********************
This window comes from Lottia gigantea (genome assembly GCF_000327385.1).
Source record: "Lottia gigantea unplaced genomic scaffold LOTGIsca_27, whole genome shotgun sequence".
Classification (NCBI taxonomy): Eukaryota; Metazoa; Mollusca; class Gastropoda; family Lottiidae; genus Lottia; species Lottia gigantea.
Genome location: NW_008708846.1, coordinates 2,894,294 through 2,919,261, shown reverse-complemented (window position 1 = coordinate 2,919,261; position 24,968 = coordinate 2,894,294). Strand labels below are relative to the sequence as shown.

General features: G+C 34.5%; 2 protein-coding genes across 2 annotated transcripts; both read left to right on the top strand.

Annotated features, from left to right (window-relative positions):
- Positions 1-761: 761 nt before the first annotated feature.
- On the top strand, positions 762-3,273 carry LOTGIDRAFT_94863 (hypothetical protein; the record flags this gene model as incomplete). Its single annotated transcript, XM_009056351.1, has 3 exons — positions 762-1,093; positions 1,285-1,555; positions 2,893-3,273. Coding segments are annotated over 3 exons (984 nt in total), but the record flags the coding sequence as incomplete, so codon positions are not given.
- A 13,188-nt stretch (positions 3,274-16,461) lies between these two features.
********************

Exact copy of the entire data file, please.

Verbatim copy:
This window comes from Lottia gigantea (genome assembly GCF_000327385.1).
Source record: "Lottia gigantea unplaced genomic scaffold LOTGIsca_27, whole genome shotgun sequence".
Classification (NCBI taxonomy): Eukaryota; Metazoa; Mollusca; class Gastropoda; family Lottiidae; genus Lottia; species Lottia gigantea.
Genome location: NW_008708846.1, coordinates 2,894,294 through 2,919,261, shown reverse-complemented (window position 1 = coordinate 2,919,261; position 24,968 = coordinate 2,894,294). Strand labels below are relative to the sequence as shown.

General features: G+C 34.5%; 2 protein-coding genes across 2 annotated transcripts; both read left to right on the top strand.

Annotated features, from left to right (window-relative positions):
- Positions 1-761: 761 nt before the first annotated feature.
- On the top strand, positions 762-3,273 carry LOTGIDRAFT_94863 (hypothetical protein; the record flags this gene model as incomplete). Its single annotated transcript, XM_009056351.1, has 3 exons — positions 762-1,093; positions 1,285-1,555; positions 2,893-3,273. Coding segments are annotated over 3 exons (984 nt in total), but the record flags the coding sequence as incomplete, so codon positions are not given.
- A 13,188-nt stretch (positions 3,274-16,461) lies between these two features.